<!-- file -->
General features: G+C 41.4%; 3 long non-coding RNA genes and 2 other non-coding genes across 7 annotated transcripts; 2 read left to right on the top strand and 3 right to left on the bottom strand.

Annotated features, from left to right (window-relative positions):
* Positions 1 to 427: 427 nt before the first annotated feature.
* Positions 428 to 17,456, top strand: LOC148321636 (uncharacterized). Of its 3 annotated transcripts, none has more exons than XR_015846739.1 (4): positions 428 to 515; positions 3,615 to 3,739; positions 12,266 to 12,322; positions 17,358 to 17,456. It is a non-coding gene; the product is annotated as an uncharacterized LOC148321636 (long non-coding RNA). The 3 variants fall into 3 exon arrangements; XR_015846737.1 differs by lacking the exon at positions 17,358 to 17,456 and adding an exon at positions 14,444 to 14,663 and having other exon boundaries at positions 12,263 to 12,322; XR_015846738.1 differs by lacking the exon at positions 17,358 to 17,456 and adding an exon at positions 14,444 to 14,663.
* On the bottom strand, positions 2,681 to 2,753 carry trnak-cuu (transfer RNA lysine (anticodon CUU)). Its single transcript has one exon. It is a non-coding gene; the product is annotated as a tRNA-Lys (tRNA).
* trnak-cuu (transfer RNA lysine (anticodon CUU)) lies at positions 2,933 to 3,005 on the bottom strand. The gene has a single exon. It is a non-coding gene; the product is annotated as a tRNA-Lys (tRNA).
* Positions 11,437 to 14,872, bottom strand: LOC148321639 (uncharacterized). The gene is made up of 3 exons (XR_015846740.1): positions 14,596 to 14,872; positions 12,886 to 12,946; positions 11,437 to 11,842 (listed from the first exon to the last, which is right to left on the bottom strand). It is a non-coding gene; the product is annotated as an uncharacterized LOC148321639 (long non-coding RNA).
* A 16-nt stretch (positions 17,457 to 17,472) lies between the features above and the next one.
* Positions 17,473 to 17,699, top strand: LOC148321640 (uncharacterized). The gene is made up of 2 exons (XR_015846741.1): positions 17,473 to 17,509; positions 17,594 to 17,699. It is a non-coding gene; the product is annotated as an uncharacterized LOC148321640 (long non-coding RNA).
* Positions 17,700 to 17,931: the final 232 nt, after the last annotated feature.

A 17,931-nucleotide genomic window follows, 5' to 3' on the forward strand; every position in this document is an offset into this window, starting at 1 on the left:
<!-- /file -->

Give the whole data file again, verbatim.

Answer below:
General features: G+C 41.4%; 3 long non-coding RNA genes and 2 other non-coding genes across 7 annotated transcripts; 2 read left to right on the top strand and 3 right to left on the bottom strand.

Annotated features, from left to right (window-relative positions):
* Positions 1 to 427: 427 nt before the first annotated feature.
* Positions 428 to 17,456, top strand: LOC148321636 (uncharacterized). Of its 3 annotated transcripts, none has more exons than XR_015846739.1 (4): positions 428 to 515; positions 3,615 to 3,739; positions 12,266 to 12,322; positions 17,358 to 17,456. It is a non-coding gene; the product is annotated as an uncharacterized LOC148321636 (long non-coding RNA). The 3 variants fall into 3 exon arrangements; XR_015846737.1 differs by lacking the exon at positions 17,358 to 17,456 and adding an exon at positions 14,444 to 14,663 and having other exon boundaries at positions 12,263 to 12,322; XR_015846738.1 differs by lacking the exon at positions 17,358 to 17,456 and adding an exon at positions 14,444 to 14,663.
* On the bottom strand, positions 2,681 to 2,753 carry trnak-cuu (transfer RNA lysine (anticodon CUU)). Its single transcript has one exon. It is a non-coding gene; the product is annotated as a tRNA-Lys (tRNA).
* trnak-cuu (transfer RNA lysine (anticodon CUU)) lies at positions 2,933 to 3,005 on the bottom strand. The gene has a single exon. It is a non-coding gene; the product is annotated as a tRNA-Lys (tRNA).
* Positions 11,437 to 14,872, bottom strand: LOC148321639 (uncharacterized). The gene is made up of 3 exons (XR_015846740.1): positions 14,596 to 14,872; positions 12,886 to 12,946; positions 11,437 to 11,842 (listed from the first exon to the last, which is right to left on the bottom strand). It is a non-coding gene; the product is annotated as an uncharacterized LOC148321639 (long non-coding RNA).
* A 16-nt stretch (positions 17,457 to 17,472) lies between the features above and the next one.
* Positions 17,473 to 17,699, top strand: LOC148321640 (uncharacterized). The gene is made up of 2 exons (XR_015846741.1): positions 17,473 to 17,509; positions 17,594 to 17,699. It is a non-coding gene; the product is annotated as an uncharacterized LOC148321640 (long non-coding RNA).
* Positions 17,700 to 17,931: the final 232 nt, after the last annotated feature.

A 17,931-nucleotide genomic window follows, 5' to 3' on the forward strand; every position in this document is an offset into this window, starting at 1 on the left: